My complimentary ‘digital subscription’ to The New York Times is coming to an end, so I just ponied up the equivalent of US$195 for a year’s renewal. For obvious reasons, I’m emotionally invested in The Times’ survival, and in fact would like to see it prosper for generations to come. But the process of renewing was unpleasant and left me angry, and it wasn’t even about how expensive it was.
The problem is that it’s so difficult for a customer to determine which of the many subscription choices really offer the best value.This is true even for a customer like me, who is dedicated to the brand, technically proficient and a former employee of the company.
In the run up to my subscription expiring, the company had been sending me promotions that were urgent in their warnings but exasperating in their vagueness. Each email was unequivocal about the number of days that remained in my subscription, but the renewal rates were only hinted at. I could have the first eight weeks for 99¢, but that was obviously just an introductory rate.
When I clicked through on the offer, there was still no way to know what I’d be paying after those first two months were up, unless I logged in with my user account. When I did so, only then did I find out that the regular rate is US$3.75 per week. Who prices this stuff by the week?! In fact, even the company seemed unsure about measuring its subscription rates this way, as it occasionally referred to it as US$15 for every four weeks, which is still not the most straightforward way to calculate a subscription that you expect to run for a year. There was no true monthly rate listed, or even an annual rate. And what’s more, small print warned me that ‘applicable taxes’ apply — even though this is a purely digital subscription — so there was literally no way to determine the true cost of the subscription using the site itself.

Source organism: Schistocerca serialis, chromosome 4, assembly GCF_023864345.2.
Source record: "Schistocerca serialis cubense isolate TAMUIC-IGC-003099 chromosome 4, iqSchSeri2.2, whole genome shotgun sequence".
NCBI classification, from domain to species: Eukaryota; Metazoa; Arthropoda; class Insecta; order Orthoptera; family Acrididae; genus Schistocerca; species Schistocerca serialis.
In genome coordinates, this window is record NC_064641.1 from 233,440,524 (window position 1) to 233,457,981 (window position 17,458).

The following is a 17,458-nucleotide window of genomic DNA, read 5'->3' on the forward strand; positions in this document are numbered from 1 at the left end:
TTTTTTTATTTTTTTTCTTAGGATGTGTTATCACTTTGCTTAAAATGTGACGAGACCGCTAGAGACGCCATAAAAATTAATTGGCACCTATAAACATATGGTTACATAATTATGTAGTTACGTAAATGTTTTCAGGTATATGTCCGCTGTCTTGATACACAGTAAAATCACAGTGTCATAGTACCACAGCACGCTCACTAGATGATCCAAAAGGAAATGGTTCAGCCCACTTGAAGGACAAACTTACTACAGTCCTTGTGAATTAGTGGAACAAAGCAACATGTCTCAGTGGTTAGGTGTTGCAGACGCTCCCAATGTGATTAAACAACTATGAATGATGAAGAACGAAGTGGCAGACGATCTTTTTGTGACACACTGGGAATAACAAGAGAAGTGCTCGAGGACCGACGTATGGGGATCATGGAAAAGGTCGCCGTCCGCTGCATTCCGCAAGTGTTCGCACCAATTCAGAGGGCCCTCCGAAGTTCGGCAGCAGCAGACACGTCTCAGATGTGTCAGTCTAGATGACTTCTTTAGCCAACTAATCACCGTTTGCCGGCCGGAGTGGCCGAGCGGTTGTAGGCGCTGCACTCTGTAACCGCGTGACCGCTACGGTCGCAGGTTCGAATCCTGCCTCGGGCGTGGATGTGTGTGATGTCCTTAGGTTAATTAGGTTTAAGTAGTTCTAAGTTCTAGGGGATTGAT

All of this was for the Web site-plus-smartphone app package. There was also a Web site-plus-tablet app package on offer for US$5.00 a week — why one is more expensive than the other, I have no idea. If I wanted a package that covers everything, Web site, smartphone app, and tablet app, the cost would have been US$8.75 per week. Note too that to reveal these rates, I had to hit the back button in my browser to return to the offer page and log in again each and every time.
The total customer experience here is haphazard at best, and, at worst — I hate to say this because I am still friendly with many people at the company, but in truth there’s no way around it — it’s insulting. It shows a certain amount of disrespect to customers for a company to choose not to present a full accounting of available offers, displayed plainly and in an easy-to-compare chart, so that anyone can fully understand all of the options and decide quickly.
Why would it be so hard to be as explicit that? I ask that rhetorically, but from my experience as an employee I remember exactly why: The Times as a business remains both in thrall of and a prisoner of its old print mathematics, wherein pricing for delivery of the physical newspaper was complicated and subject to frequent and fleeting special promotions. By design, print subscribers were never sure if they were getting the best deal on their subscriptions, and that mentality has transferred over to its digital business. The result is sadly hostile to those looking to subscribe digitally, and gives the unmistakable impression that the company is gaming its customers.
Just for comparison, here’s how some other digital businesses price their products: Netflix is US$8 a month. Spotify is between US$5 and US$10 per month. Evernote is US$5 per month or US$45 per year. Birchbox is US$10 per month. Hulu Plus is US$8 per month. Flickr is US$25 per year. MLB.tv is US$25 per year. And so on. There is really no good reason that pricing for The New York Times couldn’t be as simple as that.